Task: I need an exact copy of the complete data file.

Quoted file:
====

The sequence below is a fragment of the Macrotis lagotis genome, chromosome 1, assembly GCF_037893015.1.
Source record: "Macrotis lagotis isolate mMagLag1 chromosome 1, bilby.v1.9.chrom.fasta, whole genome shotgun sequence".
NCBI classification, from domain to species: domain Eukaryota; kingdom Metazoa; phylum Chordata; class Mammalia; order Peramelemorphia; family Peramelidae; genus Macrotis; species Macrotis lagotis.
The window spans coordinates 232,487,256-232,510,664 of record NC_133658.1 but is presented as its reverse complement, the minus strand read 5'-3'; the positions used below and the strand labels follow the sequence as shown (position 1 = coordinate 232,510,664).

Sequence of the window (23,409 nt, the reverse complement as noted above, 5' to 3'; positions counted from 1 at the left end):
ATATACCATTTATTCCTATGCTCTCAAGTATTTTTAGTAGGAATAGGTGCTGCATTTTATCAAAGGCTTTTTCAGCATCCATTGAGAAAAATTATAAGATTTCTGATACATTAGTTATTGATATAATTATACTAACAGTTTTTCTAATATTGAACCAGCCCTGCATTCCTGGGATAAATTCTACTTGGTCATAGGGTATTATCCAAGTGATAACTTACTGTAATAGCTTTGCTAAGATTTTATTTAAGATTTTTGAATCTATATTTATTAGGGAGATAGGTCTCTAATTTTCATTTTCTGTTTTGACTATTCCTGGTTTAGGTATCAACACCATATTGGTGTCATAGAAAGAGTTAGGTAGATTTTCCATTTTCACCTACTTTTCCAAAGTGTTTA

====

The sequence below is a fragment of the Macrotis lagotis genome, chromosome 1, assembly GCF_037893015.1.
Source record: "Macrotis lagotis isolate mMagLag1 chromosome 1, bilby.v1.9.chrom.fasta, whole genome shotgun sequence".
NCBI classification, from domain to species: domain Eukaryota; kingdom Metazoa; phylum Chordata; class Mammalia; order Peramelemorphia; family Peramelidae; genus Macrotis; species Macrotis lagotis.
The window spans coordinates 232,487,256-232,510,664 of record NC_133658.1 but is presented as its reverse complement, the minus strand read 5'-3'; the positions used below and the strand labels follow the sequence as shown (position 1 = coordinate 232,510,664).

Sequence of the window (23,409 nt, the reverse complement as noted above, 5' to 3'; positions counted from 1 at the left end):
ATATACCATTTATTCCTATGCTCTCAAGTATTTTTAGTAGGAATAGGTGCTGCATTTTATCAAAGGCTTTTTCAGCATCCATTGAGAAAAATTATAAGATTTCTGATACATTAGTTATTGATATAATTATACTAACAGTTTTTCTAATATTGAACCAGCCCTGCATTCCTGGGATAAATTCTACTTGGTCATAGGGTATTATCCAAGTGATAACTTACTGTAATAGCTTTGCTAAGATTTTATTTAAGATTTTTGAATCTATATTTATTAGGGAGATAGGTCTCTAATTTTCATTTTCTGTTTTGACTATTCCTGGTTTAGGTATCAACACCATATTGGTGTCATAGAAAGAGTTAGGTAGATTTTCCATTTTCACCTACTTTTCCAAAGTGTTTA